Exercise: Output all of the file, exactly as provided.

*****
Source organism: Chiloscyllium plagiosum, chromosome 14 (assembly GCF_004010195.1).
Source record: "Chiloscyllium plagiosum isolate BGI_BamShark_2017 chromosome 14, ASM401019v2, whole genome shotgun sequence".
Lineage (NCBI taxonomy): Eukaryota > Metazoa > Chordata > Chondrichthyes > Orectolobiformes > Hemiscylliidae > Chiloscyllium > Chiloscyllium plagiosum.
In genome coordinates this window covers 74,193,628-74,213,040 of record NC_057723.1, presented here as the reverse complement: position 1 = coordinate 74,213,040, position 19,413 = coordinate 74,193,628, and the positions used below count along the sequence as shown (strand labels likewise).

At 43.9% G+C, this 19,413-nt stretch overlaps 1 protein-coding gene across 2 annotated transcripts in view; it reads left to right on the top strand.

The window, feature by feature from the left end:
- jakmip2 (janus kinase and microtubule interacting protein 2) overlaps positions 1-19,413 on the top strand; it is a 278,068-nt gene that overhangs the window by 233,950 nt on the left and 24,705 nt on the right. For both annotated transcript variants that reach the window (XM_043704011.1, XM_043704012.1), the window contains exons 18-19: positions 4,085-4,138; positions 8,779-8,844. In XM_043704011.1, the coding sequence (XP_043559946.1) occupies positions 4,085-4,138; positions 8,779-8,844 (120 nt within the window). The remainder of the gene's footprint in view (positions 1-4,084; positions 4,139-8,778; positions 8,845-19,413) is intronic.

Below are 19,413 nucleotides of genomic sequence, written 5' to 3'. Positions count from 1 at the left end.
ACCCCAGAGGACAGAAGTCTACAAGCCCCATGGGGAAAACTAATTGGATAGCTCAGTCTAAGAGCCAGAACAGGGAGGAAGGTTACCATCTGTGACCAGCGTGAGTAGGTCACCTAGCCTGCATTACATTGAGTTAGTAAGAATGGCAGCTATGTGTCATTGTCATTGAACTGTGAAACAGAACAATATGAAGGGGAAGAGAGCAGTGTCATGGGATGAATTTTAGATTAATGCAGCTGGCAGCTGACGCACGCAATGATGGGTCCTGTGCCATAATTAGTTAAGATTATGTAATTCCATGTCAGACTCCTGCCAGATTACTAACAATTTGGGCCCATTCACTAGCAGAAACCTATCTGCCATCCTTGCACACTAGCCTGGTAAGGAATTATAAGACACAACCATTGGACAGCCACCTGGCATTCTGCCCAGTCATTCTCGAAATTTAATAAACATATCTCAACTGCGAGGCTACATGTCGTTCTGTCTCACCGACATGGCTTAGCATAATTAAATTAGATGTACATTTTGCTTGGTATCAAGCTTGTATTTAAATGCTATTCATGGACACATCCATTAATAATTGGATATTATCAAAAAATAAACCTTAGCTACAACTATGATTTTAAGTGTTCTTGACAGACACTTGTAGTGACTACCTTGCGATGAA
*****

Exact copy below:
Source organism: Chiloscyllium plagiosum, chromosome 14 (assembly GCF_004010195.1).
Source record: "Chiloscyllium plagiosum isolate BGI_BamShark_2017 chromosome 14, ASM401019v2, whole genome shotgun sequence".
Lineage (NCBI taxonomy): Eukaryota > Metazoa > Chordata > Chondrichthyes > Orectolobiformes > Hemiscylliidae > Chiloscyllium > Chiloscyllium plagiosum.
In genome coordinates this window covers 74,193,628-74,213,040 of record NC_057723.1, presented here as the reverse complement: position 1 = coordinate 74,213,040, position 19,413 = coordinate 74,193,628, and the positions used below count along the sequence as shown (strand labels likewise).

At 43.9% G+C, this 19,413-nt stretch overlaps 1 protein-coding gene across 2 annotated transcripts in view; it reads left to right on the top strand.

The window, feature by feature from the left end:
- jakmip2 (janus kinase and microtubule interacting protein 2) overlaps positions 1-19,413 on the top strand; it is a 278,068-nt gene that overhangs the window by 233,950 nt on the left and 24,705 nt on the right. For both annotated transcript variants that reach the window (XM_043704011.1, XM_043704012.1), the window contains exons 18-19: positions 4,085-4,138; positions 8,779-8,844. In XM_043704011.1, the coding sequence (XP_043559946.1) occupies positions 4,085-4,138; positions 8,779-8,844 (120 nt within the window). The remainder of the gene's footprint in view (positions 1-4,084; positions 4,139-8,778; positions 8,845-19,413) is intronic.

Below are 19,413 nucleotides of genomic sequence, written 5' to 3'. Positions count from 1 at the left end.
ACCCCAGAGGACAGAAGTCTACAAGCCCCATGGGGAAAACTAATTGGATAGCTCAGTCTAAGAGCCAGAACAGGGAGGAAGGTTACCATCTGTGACCAGCGTGAGTAGGTCACCTAGCCTGCATTACATTGAGTTAGTAAGAATGGCAGCTATGTGTCATTGTCATTGAACTGTGAAACAGAACAATATGAAGGGGAAGAGAGCAGTGTCATGGGATGAATTTTAGATTAATGCAGCTGGCAGCTGACGCACGCAATGATGGGTCCTGTGCCATAATTAGTTAAGATTATGTAATTCCATGTCAGACTCCTGCCAGATTACTAACAATTTGGGCCCATTCACTAGCAGAAACCTATCTGCCATCCTTGCACACTAGCCTGGTAAGGAATTATAAGACACAACCATTGGACAGCCACCTGGCATTCTGCCCAGTCATTCTCGAAATTTAATAAACATATCTCAACTGCGAGGCTACATGTCGTTCTGTCTCACCGACATGGCTTAGCATAATTAAATTAGATGTACATTTTGCTTGGTATCAAGCTTGTATTTAAATGCTATTCATGGACACATCCATTAATAATTGGATATTATCAAAAAATAAACCTTAGCTACAACTATGATTTTAAGTGTTCTTGACAGACACTTGTAGTGACTACCTTGCGATGAA